Inclusive regions prosper. According to a new ACCE commissioned report, DIVERSITY AND INCLUSION FOR THE 21ST CENTURY ECONOMY: An Imperative for Chambers of Commerce
(Feb. 2017), cities and regions that embrace diversity do better economically. The report outlines the business case for why chambers need a strategy to leverage diversity and champion inclusion.
Creating a diverse workplace means adopting policies and practices that include people who have historically been absent from your organization. When a community has a diverse workforce, organizations can find the best talent for their business, regardless of personal characteristics or affiliations. “For companies, it's essential to see diversity and inclusion as an individual skill to acquire and a shared goal.” (Mashable)
Diversity and inclusion is not something you can delegate, you need to acquire it yourself and lead others to do the same. Some motivations for businesses to seek diversity in their workers are:
- a sense of social responsibility
- as an economic payback
- to hire the best people for the job who are available in the community
- Equal Employment Opportunity or Affirmative Action mandates
- as a marketing or communications strategy to customers
- to more readily grow and change through unique perspectives brought by a diverse workforce.
Whatever the motivation, businesses that have a diverse workforce are at a distinct competitive advantage over those who do not. (Modified from Diversity World.)
Resources on Workplace Diversity
Training & Guides
- Customized Employment - from Office of Disability Employment Policy part of the U.S. Department of Labor
- Diversifying Your Workforce - A Four-Step Reference Guide to Recruiting, Hiring, & Retaining Employees with Disabilities from the U.S. Department of Labor (August 2013)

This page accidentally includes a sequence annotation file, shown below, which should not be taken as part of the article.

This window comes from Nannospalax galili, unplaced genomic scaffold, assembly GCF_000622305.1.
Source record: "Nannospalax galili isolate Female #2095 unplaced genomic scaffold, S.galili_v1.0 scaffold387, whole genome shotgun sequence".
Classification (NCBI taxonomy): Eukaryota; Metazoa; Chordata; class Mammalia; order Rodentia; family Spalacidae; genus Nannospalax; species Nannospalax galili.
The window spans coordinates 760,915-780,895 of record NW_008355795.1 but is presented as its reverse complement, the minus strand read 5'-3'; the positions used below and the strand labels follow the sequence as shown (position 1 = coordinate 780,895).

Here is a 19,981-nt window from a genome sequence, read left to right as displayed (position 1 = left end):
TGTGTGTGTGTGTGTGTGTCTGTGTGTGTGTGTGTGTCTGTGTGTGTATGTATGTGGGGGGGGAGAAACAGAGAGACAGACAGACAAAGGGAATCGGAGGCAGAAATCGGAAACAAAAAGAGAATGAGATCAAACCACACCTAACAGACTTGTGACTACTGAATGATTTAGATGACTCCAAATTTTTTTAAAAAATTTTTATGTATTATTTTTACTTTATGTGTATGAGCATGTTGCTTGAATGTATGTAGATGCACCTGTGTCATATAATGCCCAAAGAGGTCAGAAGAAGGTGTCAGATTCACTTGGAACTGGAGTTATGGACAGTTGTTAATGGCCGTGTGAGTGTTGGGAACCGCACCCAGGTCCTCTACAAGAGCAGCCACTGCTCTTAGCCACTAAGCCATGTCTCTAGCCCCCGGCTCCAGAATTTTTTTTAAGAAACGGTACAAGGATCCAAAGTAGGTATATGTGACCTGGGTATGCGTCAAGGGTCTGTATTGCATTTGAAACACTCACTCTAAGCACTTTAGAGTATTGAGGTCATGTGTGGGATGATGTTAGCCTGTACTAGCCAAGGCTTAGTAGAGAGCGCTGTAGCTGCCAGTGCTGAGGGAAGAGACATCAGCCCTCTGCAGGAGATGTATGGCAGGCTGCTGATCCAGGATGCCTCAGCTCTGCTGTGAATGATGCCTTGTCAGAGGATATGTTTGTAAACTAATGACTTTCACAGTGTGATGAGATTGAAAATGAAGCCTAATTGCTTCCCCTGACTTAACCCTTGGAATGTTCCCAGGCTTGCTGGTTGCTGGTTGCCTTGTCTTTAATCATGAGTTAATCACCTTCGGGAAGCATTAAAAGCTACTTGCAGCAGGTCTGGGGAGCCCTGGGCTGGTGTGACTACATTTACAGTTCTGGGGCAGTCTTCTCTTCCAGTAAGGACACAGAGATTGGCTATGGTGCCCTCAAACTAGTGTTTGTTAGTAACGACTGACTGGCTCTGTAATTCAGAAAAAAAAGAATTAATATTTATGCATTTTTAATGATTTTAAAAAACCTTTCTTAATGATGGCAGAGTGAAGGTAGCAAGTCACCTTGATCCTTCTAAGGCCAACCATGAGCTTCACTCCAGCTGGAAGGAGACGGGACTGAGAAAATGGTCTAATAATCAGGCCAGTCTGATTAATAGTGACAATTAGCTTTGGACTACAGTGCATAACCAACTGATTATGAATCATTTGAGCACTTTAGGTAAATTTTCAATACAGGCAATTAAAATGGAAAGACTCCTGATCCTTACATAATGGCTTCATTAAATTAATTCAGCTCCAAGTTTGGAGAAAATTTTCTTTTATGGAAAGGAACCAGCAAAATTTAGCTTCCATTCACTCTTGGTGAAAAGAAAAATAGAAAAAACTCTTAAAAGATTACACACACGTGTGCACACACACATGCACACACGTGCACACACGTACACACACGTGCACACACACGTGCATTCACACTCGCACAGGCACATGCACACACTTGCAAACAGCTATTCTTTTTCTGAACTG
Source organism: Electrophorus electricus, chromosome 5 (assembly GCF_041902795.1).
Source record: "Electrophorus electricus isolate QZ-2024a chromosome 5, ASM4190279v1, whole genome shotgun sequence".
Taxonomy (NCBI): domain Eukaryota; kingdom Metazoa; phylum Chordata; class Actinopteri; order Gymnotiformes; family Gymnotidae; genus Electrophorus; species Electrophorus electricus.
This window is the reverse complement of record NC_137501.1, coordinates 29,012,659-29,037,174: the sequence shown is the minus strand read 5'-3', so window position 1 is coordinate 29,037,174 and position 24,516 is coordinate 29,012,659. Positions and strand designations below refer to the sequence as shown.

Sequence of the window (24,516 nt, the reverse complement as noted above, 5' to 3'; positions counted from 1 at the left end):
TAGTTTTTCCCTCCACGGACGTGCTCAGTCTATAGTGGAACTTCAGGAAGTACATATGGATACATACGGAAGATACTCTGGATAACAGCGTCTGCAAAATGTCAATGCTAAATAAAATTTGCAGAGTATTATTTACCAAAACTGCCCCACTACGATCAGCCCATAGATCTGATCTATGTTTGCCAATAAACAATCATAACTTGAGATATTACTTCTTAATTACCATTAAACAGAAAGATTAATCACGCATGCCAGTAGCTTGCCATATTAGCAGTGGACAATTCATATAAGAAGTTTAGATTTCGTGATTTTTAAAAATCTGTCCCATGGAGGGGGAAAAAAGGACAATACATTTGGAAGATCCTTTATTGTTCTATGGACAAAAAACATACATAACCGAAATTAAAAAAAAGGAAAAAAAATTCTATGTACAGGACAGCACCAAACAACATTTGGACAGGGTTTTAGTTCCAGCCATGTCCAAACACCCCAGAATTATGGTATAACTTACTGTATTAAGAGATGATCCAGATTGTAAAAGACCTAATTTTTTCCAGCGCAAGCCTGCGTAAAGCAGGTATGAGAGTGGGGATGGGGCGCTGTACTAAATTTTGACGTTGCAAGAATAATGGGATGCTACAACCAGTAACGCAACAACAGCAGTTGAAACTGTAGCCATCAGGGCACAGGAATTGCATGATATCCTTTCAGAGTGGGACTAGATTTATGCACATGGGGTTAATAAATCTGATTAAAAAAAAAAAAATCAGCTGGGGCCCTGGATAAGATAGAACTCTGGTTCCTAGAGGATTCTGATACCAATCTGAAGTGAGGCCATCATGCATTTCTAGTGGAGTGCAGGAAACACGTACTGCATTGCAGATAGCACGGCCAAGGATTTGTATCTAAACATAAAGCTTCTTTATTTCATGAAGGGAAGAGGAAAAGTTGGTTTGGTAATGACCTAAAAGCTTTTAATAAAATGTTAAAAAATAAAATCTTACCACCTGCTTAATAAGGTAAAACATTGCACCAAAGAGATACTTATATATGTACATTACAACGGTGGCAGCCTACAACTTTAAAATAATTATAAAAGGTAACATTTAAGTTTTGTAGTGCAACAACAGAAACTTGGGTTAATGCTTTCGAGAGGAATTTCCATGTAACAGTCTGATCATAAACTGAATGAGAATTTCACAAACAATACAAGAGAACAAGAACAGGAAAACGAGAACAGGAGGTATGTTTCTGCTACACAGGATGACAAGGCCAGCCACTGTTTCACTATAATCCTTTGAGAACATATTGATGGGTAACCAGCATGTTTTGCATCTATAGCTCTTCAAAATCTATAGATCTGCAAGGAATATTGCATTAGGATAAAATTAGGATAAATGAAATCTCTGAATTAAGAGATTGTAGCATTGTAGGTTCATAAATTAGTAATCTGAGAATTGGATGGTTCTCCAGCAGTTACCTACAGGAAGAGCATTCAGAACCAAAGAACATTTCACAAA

- Return to Work Toolkit for Employees and Employers - This toolkit from the U.S. Department of Labor helps both employers and employees understand the return-to-work process and provides resources to assist in getting employees back on the job quickly and smoothly.
- The U.S. Equal Employment Opportunity Commission (EEOC) is responsible for enforcing federal laws that make it illegal to discriminate against a job applicant or an employee because of the person's race, color, religion, sex (including pregnancy), national origin, age (40 or older), disability or genetic information. The EEOC website provides up-to-date information and legislation for employers and employees related to equal opportunity employment and diversity issues.
- The U.S. Office of Personnel Management (OPM) Office of Diversity & Inclusion serves to provide Federal agencies concrete strategies and best practices to recruit, hire, include, develop, retain, engage and motivate a diverse, results-oriented, high-performing workforce. This Office provides reports, FAQ's, Reference Materials, and Workforce-at-a-Glance stats.
Convention & Seminar Resources
- Thriving Together - Supporting Success for Underserved Populations - Session from ACCE's 2016 Annual Convention in Savannah. Presented by: Alicia Berhow, Vice President, Workforce Development & Advocacy, Orange County Business Council (CA); Jay Byers, CCE, IOM, CEO, Greater Des Moines Partnership (IA); Mary Stagaman, Senior Inclusion Advisor, Cincinnati USA Regional Chamber.
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| Workplace DiversityLast Updated: 7/10/2017